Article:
World, asia - pacific

SE Asian meeting in Thailand to discuss Rohingya return

Foreign ministers of ASEAN countries also to consider East Timor's bid to join group as its 11th member

  | 18.01.2019
SE Asian meeting in Thailand to discuss Rohingya return file photo

By Riyaz ul Khaliq

ANKARA

Foreign ministers of southeast Asian countries meeting in Thailand on Friday are set to discuss the Rohingya issue, local media reported.

The Association for Southeast Asian Nations (ASEAN) meeting will reportedly endorse a plan to send another needs-assessment mission to Myanmar in the near future to facilitate the repatriation of the oppressed Rohingya.

The meeting, held in the mountainous city of Chiang Mai, follows up on ASEAN’s visit last November to Myanmar, local daily The Bangkok Post reported.

The Indonesia-based ASEAN Secretariat and ASEAN Coordinating Centre for Humanitarian Assistance on Disaster Management sent a joint team to Myanmar late last year.

ASEAN believes that the refugees should be able to return voluntarily and “in a safe, secure, and dignified manner.”

The ASEAN representatives are also supposed to discuss the South China Sea situation, including negotiations between ASEAN and China on “crafting a code of conduct to manage tensions” in the disputed waters.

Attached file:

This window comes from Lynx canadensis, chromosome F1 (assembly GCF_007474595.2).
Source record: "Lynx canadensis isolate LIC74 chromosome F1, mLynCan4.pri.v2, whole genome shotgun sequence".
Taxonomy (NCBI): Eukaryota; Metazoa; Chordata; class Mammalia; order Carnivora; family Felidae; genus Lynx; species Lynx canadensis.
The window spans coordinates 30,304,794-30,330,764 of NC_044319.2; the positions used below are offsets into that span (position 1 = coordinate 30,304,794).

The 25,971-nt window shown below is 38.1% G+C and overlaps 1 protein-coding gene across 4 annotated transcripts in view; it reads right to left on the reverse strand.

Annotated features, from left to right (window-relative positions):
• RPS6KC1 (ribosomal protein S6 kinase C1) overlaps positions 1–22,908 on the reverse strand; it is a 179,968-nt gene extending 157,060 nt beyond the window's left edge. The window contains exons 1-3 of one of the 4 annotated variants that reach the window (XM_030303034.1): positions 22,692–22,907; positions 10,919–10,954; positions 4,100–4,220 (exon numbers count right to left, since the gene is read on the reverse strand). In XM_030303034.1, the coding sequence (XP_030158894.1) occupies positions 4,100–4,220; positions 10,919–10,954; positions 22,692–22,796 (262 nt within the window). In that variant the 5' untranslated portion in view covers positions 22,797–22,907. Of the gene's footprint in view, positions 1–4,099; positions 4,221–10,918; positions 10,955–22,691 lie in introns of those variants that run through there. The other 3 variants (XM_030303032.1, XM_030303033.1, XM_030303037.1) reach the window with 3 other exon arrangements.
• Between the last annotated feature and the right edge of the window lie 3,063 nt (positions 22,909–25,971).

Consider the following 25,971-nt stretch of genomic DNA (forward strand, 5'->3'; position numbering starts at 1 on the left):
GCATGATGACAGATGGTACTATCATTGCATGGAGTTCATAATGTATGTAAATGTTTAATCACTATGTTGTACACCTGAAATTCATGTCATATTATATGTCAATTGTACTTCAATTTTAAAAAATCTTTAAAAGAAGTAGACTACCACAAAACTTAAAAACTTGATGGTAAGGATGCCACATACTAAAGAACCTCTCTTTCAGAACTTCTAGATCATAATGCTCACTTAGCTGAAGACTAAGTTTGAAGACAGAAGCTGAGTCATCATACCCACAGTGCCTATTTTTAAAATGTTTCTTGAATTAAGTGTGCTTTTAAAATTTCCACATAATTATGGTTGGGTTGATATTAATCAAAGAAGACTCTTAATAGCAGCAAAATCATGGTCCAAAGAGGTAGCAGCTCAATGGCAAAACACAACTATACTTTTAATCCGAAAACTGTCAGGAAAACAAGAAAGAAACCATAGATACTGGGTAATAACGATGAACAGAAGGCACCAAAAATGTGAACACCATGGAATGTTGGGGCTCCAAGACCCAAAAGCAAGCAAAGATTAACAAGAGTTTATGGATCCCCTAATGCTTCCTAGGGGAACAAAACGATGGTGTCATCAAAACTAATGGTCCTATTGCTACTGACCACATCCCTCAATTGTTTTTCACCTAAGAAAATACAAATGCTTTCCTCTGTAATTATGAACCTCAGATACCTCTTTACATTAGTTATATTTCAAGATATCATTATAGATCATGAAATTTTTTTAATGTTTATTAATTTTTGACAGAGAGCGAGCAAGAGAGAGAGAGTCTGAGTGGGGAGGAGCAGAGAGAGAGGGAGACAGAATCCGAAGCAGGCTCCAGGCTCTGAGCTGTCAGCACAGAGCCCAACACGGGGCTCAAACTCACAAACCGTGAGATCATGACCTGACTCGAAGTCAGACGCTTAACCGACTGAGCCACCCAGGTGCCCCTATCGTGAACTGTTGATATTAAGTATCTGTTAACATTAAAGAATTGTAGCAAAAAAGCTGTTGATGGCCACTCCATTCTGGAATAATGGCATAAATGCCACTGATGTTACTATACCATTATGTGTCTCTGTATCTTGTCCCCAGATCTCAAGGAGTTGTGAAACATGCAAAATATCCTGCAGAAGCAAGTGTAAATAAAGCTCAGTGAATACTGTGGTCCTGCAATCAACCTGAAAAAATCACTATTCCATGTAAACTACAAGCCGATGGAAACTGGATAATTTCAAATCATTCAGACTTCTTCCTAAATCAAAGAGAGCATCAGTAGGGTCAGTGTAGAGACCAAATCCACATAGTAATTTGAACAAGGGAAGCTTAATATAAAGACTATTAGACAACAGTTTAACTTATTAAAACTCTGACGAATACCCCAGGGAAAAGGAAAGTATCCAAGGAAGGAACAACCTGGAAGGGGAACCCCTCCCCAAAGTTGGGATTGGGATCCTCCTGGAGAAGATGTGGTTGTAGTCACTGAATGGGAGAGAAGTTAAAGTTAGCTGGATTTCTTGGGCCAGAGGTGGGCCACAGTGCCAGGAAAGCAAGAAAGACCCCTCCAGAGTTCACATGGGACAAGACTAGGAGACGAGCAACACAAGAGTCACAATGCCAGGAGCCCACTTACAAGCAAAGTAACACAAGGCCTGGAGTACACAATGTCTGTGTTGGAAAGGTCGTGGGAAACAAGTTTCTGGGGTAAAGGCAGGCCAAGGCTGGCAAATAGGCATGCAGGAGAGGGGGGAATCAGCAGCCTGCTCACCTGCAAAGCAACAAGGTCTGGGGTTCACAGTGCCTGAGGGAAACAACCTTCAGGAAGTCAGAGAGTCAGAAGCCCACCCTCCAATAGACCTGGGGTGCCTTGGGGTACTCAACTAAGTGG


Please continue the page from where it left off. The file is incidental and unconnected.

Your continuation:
Also on agenda of the meeting is East Timor's bid to join ASEAN, for which the multi-nation group will send a “fact-finding mission” to Dili, its capital, to “gauge its preparedness.”



A persecuted people

The Rohingya, described by the UN as the world's most persecuted people, have faced heightened fears of attack since dozens were killed in communal violence in 2012.

According to Amnesty International, more than 750,000 Rohingya refugees, mostly women and children, have fled Myanmar and crossed into Bangladesh after Myanmar forces launched a crackdown on the minority Muslim community in August 2017.

Since Aug. 25, 2017, nearly 24,000 Rohingya Muslims have been killed by Myanmar’s state forces, according to a report by the Ontario International Development Agency (OIDA).

More than 34,000 Rohingya were also thrown into fires, while over 114,000 others were beaten, said the OIDA report, titled "Forced Migration of Rohingya: The Untold Experience."

Some 18,000 Rohingya women and girls were raped by Myanmar’s army and police and over 115,000 Rohingya homes were burned down and 113,000 others vandalized, it added.

The UN has documented mass gang rapes, killings -- including of infants and young children -- brutal beatings, and disappearances committed by Myanmar state forces. In a report, UN investigators said such violations may have constituted crimes against humanity.

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